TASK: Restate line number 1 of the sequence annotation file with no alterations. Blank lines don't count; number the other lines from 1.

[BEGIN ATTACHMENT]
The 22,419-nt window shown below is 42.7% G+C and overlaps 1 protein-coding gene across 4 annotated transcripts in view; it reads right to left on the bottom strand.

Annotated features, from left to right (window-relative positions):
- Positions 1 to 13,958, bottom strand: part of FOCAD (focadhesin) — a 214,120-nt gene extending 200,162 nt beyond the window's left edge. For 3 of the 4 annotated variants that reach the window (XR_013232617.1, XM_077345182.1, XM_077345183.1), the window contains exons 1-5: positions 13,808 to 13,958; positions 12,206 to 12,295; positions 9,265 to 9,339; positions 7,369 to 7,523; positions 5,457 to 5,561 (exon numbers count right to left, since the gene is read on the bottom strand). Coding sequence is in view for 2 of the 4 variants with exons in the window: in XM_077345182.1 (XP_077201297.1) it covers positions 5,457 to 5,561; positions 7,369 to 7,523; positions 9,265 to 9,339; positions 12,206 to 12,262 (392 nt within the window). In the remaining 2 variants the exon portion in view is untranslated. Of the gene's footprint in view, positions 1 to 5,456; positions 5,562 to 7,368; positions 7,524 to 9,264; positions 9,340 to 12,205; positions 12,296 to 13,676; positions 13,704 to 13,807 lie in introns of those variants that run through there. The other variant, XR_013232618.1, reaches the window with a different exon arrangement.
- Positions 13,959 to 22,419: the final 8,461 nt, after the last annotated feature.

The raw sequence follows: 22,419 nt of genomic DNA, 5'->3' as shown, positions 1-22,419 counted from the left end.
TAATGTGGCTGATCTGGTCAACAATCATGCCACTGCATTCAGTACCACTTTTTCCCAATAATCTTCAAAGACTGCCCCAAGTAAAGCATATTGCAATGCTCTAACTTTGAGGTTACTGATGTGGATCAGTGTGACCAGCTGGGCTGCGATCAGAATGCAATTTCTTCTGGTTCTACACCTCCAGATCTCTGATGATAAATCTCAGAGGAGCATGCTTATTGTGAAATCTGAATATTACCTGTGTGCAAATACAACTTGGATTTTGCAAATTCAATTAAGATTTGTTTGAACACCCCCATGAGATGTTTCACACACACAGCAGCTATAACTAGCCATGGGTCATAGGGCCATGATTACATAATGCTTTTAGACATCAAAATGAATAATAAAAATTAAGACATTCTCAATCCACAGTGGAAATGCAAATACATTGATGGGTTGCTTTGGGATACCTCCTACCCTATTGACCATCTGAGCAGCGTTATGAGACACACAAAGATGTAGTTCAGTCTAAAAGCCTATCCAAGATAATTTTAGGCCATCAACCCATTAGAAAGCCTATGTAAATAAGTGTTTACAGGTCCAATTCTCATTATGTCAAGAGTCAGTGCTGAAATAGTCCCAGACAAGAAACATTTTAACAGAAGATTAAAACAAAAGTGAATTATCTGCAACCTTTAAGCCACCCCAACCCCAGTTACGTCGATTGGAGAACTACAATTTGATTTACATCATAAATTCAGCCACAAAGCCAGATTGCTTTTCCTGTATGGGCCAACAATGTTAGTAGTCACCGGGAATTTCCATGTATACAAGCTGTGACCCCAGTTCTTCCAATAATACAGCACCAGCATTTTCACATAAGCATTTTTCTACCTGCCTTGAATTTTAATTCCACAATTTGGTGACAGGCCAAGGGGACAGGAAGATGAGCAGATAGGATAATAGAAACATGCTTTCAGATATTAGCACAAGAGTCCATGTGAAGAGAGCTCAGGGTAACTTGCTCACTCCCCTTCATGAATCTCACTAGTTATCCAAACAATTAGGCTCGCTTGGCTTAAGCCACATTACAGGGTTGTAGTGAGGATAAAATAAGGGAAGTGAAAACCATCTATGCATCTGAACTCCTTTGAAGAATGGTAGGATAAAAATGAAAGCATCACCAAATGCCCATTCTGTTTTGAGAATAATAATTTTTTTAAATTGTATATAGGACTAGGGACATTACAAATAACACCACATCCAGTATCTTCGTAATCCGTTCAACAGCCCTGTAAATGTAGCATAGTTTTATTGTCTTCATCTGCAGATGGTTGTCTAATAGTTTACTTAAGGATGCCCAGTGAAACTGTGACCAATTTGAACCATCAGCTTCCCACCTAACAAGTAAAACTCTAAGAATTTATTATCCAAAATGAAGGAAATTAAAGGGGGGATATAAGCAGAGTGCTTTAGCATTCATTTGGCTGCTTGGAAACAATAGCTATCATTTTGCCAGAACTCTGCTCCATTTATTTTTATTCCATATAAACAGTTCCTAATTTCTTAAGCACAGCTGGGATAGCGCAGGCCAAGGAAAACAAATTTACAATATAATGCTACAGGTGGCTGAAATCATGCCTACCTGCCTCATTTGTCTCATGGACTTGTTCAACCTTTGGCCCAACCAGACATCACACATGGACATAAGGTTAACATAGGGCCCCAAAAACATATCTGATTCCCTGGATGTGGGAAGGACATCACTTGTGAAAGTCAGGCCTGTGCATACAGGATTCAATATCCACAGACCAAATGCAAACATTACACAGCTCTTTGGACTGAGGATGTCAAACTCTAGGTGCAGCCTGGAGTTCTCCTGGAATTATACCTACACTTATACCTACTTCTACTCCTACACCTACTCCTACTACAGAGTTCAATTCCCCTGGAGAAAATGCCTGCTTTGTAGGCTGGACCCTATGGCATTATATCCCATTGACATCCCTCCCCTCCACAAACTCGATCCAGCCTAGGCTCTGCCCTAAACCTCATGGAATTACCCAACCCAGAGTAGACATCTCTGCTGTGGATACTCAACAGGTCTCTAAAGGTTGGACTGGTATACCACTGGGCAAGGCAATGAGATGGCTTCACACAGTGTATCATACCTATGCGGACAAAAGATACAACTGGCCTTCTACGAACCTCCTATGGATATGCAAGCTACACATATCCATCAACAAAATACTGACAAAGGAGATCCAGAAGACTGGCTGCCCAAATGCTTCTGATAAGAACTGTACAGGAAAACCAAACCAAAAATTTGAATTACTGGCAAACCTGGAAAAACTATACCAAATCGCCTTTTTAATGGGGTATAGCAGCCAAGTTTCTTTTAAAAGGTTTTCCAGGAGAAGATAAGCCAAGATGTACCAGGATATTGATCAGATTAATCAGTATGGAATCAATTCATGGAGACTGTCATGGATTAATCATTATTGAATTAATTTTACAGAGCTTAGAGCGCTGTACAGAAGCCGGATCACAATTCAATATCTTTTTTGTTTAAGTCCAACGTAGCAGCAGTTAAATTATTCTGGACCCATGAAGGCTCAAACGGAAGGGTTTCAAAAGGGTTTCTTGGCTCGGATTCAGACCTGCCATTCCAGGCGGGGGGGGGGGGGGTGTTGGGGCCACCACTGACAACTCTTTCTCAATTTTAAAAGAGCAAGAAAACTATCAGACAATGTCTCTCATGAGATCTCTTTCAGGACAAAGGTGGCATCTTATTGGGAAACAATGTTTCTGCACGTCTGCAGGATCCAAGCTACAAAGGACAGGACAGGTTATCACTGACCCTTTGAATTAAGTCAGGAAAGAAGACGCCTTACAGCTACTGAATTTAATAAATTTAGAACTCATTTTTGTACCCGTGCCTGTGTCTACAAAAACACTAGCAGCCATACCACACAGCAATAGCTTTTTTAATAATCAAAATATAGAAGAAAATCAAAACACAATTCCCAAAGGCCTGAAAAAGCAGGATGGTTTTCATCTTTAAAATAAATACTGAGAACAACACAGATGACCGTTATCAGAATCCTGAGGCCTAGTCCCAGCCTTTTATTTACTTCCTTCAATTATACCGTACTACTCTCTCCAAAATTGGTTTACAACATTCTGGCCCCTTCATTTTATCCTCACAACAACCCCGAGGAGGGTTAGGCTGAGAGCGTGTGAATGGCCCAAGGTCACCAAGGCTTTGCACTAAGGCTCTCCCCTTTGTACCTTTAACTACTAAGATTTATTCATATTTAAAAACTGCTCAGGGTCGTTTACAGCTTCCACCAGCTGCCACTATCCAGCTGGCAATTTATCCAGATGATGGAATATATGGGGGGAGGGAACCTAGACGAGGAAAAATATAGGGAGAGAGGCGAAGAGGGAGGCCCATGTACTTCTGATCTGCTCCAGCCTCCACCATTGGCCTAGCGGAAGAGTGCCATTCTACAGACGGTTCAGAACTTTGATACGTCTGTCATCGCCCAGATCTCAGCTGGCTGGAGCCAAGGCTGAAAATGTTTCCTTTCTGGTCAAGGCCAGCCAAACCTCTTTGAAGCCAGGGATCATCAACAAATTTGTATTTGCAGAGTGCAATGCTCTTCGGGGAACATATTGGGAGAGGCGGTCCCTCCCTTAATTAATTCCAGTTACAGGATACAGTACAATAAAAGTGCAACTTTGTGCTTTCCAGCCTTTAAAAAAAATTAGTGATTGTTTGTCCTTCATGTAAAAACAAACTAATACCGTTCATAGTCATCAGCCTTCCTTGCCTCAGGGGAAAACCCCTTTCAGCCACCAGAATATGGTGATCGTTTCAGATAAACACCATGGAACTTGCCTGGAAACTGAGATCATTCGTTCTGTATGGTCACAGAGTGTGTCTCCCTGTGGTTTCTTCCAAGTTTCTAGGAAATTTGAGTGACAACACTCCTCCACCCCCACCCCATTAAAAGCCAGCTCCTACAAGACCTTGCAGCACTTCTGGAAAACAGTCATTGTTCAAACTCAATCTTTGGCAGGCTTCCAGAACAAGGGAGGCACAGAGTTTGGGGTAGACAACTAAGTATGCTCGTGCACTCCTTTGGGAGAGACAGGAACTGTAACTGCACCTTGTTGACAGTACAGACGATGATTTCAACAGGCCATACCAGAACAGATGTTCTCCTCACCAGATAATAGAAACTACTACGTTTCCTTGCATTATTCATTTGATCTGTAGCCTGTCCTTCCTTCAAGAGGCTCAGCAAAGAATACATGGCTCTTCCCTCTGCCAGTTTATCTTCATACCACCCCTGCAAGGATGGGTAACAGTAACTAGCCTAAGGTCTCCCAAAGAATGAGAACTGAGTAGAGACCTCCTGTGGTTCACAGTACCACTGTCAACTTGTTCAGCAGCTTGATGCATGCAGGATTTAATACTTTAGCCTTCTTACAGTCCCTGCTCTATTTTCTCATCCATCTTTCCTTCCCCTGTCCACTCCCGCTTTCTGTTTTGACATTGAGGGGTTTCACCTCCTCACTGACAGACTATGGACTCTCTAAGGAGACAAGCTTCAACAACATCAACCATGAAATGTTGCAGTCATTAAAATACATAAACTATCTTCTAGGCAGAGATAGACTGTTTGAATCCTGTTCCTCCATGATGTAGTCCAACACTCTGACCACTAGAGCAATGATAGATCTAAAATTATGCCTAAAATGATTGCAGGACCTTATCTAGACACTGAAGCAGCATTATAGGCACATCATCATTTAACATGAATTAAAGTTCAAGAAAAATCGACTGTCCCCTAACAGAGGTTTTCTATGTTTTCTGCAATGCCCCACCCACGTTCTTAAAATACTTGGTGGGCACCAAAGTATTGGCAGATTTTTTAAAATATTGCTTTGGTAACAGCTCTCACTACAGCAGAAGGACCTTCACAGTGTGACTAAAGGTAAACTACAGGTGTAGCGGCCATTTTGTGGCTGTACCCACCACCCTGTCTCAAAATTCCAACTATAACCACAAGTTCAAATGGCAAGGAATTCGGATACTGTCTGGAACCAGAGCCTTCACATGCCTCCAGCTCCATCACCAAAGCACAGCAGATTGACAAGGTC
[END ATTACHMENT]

The 22,419-nt window shown below is 42.7% G+C and overlaps 1 protein-coding gene across 4 annotated transcripts in view; it reads right to left on the bottom strand.